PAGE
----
Following his ever-popular Garden House with Cabin Anna, Dutch designer Caspar Schols built a versatile flatpack home whose frame changes with the weather on guided support rails the same way we change clothes to match the weather.
Nothing has taken the world by storm in recent years quite like tiny cabins. Following stay-at-home orders, our backyards suddenly had endless potential and we went searching the web for our own private oases that could arise in the comfort of our own backyard. But Caspar Schols, the architect behind Cabin Anna, was doing it before it was cool. Way back in 2016, Cabin Anna began as a backyard Garden House for his mother. Fast forward to 2021 and Cabin Anna is one of the most talked-about cabins today, featuring a structural frame that can be peeled away and zipped back up to adapt to changing weather and types of activities.
Constructed from two separate ‘shells,’ as outer walls, Cabin Anna’s exterior layers can slide away on support rails to reveal different configurations of the cabin for changing weather. When the weather dips below freezing and the wind starts blowing, Cabin Anna stands as a single unit to keep you from the cold. As a single unit, Cabin Anna appears as a traditional wood cabin in the forest where guests and residents can write, read, sleep, or have a movie night. Once the cold night passes and the morning sun comes, Cabin Anna’s wood trusses can retract from the cabin’s glass frame to create a transparent living space in the cabin’s center or on its right-hand side, functioning as a sort of glass-enclosed sunroom. Then, when the hotter months roll on, the cabin’s innermost glass frame can slide away to create an entirely exposed center room for sunbathing, outdoor sleeping, and general relaxation. Also equipped with the bare essentials, Casper Schols integrated rooms for a shower, toilet, bathtub, complete kitchen, and space for a couple of beds. Cabin Anna can also be made to order for off-grid living, complete with a fire-heated boiler, a solar power grid, and a water waste treatment system.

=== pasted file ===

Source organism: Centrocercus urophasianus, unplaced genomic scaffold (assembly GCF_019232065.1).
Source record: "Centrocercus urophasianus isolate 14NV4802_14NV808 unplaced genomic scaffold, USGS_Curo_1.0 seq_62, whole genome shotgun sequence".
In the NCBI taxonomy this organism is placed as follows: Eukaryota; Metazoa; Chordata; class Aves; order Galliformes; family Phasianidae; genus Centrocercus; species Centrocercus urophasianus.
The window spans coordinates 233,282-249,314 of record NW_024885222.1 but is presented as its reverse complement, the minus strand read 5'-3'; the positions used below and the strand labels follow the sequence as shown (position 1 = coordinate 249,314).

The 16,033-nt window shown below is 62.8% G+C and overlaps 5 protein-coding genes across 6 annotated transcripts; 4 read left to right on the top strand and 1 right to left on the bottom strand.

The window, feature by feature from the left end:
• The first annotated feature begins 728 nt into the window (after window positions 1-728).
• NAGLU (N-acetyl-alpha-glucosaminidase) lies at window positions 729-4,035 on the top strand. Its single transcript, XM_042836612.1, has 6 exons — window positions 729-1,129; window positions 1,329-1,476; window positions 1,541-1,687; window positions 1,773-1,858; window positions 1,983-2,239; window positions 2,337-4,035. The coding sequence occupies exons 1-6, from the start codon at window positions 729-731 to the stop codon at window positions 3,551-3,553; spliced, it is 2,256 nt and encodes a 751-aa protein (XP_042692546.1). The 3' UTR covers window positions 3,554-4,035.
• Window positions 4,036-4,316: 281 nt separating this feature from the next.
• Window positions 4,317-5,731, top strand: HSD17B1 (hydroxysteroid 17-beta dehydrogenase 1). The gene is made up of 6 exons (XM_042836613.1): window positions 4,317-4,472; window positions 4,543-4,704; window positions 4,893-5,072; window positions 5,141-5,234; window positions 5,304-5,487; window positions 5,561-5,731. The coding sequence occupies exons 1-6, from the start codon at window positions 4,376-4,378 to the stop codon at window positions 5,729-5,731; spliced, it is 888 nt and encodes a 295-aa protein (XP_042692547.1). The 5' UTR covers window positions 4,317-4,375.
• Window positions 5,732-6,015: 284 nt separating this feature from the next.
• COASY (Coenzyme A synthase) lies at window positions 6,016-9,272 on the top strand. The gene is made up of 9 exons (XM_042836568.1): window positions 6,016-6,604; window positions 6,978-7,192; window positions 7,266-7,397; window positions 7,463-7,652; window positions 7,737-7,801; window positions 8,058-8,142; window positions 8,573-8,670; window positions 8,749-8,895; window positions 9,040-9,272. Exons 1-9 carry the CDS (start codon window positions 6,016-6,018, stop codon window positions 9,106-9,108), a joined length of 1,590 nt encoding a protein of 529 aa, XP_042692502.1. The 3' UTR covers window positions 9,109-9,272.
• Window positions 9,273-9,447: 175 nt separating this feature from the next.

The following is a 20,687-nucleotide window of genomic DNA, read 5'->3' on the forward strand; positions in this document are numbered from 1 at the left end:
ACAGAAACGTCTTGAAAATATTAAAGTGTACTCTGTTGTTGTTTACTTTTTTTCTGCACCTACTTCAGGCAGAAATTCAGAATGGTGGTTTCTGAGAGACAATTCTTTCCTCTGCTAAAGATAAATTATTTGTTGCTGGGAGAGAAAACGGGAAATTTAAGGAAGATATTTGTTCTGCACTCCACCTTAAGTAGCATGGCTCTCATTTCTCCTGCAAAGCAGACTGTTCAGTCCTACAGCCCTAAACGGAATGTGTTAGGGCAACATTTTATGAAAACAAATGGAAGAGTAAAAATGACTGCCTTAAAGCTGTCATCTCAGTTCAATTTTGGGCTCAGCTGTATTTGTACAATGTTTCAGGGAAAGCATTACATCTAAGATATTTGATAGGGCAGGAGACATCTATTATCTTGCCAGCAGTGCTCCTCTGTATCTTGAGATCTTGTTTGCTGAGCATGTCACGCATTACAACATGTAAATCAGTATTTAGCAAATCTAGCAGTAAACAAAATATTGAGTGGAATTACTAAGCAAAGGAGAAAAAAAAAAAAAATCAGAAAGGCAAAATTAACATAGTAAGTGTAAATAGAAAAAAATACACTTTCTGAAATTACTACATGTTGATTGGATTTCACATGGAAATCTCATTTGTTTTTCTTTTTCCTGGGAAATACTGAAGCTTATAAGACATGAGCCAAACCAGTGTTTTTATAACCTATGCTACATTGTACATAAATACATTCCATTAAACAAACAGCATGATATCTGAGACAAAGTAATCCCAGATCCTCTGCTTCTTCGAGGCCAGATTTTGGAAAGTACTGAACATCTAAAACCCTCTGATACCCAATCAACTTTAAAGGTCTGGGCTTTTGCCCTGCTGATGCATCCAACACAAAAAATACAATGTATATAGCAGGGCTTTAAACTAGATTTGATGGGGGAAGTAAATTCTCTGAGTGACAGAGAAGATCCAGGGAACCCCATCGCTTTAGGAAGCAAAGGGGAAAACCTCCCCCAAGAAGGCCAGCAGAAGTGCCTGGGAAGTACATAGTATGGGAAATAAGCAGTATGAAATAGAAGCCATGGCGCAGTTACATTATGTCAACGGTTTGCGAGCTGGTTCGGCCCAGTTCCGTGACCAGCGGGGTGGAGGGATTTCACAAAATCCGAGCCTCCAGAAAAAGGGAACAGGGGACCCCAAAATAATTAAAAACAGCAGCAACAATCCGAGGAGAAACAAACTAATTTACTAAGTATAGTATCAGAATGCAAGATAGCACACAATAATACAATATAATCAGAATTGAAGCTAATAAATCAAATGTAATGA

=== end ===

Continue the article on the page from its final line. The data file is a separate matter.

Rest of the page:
After completing work on his mother’s Garden House, Schols set out to build a “sellable, fully inhabitable house, as a flatpack that could be built and rebuilt anywhere in the world,” as he describes it. Cabin Anna gets the job done and then some. Describing Cabin Anna’s versatility and changing framework, Schols notes, “The inner wall consists of a framework of wood and glass and is separated from the roofed wooden outer wall. By shifting the shells, different setups are possible to align with your mood, the occasion, or weather conditions. Just like the way you adjust your clothes.”
Designer: Casper Schols
Depending on the weather, Cabin Anna is designed to change with it.
Cabin Anna is built with multiple layers of glass and wooden trusses, that peel away and slide back together when necessary or just for fun.
The natural finish of Cabin Anna gives it an organic, cozy feel especially come night.
One of the many amenities included with Cabin Anna is a spa in the home’s center, where layers of the framework can peel away to reveal an exposed centerpiece.
The guided support rails make it easy for residents to transform Cabin Anna all on their own.
Beneath the frame of wooden trusses, Cabin Anna features a glass house that’s revealed once the wooden trusses slide on the support rails.
On warmer days, Cabin Anna’s centerpiece can completely open up to the outdoors.